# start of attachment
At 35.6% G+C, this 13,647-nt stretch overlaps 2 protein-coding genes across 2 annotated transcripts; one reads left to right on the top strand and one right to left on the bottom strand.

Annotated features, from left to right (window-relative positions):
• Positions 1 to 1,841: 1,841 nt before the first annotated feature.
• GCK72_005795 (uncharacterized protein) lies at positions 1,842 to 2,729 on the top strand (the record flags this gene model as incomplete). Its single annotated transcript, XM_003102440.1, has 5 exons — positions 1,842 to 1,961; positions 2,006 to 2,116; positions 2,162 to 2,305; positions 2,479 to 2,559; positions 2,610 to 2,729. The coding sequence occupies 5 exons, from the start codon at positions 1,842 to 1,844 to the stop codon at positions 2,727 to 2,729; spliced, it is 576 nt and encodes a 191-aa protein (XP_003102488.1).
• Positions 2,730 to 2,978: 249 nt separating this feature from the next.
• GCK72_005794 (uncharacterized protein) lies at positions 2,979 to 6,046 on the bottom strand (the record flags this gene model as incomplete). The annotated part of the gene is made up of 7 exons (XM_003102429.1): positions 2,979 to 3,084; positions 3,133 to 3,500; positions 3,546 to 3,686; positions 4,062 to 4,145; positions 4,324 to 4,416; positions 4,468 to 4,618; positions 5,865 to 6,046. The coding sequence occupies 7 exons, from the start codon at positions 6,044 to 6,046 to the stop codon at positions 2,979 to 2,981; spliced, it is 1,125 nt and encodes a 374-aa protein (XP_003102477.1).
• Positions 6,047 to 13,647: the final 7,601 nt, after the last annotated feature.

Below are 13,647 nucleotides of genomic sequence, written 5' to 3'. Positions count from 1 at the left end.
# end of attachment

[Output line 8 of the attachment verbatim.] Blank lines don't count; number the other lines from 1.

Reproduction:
Below are 13,647 nucleotides of genomic sequence, written 5' to 3'. Positions count from 1 at the left end.